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General · 31st July 2011
Bob Lasby
Not more than 40 years ago, the largest denomination of money was most commonly Million (with an “M”). In trying to wrap their heads around a number this large, people used to say: “if you counted loonies at the rate of one per second, for 10 hours per day, it would take nearly a month to count to a million.” (28 days to be exact)
Perhaps a better measure these days would be to look at the cars & trucks being driven on Quadra Island – many of them cost $40,000 or more. Twenty-five (25) such vehicles = one million dollars.

A few years later, the US government began measuring in terms of Billions (with a “B”). One of my friends, who was fairly high up in the US Navy bureaucracy, used to say: “a billion dollars here and a billion dollars there, and pretty soon you are talking about a lot of money”. The US Navy hardly used the word million anymore. Many military and space vehicles now cost more than a billion dollars each. Even our cars and trucks can be used to quantify a billion – it takes only 25,000 to equal the “B” number in dollars. Our loonie counter would now have to spend a lifetime (77 years) to count the billion.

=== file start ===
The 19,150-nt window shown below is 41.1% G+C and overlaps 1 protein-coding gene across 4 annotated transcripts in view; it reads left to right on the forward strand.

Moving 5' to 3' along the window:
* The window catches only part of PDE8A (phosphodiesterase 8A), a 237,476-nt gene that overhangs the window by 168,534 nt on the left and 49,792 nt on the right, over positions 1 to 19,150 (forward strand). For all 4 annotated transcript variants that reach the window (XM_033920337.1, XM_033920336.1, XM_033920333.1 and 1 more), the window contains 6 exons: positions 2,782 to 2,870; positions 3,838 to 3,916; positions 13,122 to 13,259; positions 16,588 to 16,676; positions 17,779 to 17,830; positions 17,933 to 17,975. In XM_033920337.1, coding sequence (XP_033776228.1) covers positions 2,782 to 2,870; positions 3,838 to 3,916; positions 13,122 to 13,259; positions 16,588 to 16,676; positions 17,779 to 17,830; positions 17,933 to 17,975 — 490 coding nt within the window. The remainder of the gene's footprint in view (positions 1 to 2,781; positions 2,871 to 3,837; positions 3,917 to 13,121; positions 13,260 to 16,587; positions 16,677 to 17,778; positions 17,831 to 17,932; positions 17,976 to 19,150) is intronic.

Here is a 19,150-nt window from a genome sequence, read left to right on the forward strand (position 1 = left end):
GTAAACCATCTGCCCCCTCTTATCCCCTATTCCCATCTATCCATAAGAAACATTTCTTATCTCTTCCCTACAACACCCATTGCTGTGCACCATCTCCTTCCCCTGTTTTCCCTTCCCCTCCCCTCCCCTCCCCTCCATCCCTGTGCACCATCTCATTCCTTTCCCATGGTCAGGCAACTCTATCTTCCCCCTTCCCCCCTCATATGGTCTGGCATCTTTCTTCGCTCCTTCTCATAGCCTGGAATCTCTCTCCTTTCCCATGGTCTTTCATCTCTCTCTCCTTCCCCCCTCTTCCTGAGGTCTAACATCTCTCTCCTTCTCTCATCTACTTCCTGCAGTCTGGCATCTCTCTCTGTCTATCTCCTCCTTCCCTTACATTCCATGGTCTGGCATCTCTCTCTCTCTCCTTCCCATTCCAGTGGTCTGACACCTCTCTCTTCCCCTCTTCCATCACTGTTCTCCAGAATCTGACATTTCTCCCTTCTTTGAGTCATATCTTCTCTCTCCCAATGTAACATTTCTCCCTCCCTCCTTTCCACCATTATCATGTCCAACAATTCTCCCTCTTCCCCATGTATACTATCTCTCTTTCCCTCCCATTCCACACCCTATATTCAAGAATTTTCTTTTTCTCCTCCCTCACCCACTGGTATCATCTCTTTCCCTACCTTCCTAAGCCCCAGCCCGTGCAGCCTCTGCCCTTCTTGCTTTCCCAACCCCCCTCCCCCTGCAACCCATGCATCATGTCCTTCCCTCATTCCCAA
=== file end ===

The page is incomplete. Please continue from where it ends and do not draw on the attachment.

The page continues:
CEOs and participants in professional sports have had annual salaries measured in millions for many years now, so millions are now “chump change”.

Since the great financial meltdown of 2008-2009, the governments in North America began buying “troubled assets” and indulging in “quantitative easing” (printing money) to the degree that billions were no longer adequate to describe the money being spent. A thousand billion is now a better measure, so we now have Trillions (with a “T”).

Where does that leave the average senior citizen with an annual income of under $30,000? Perhaps wondering how long it will take to start measuring in the “Q” word –Quadrillion.

Something to think about in your spare time –

Bob Lasby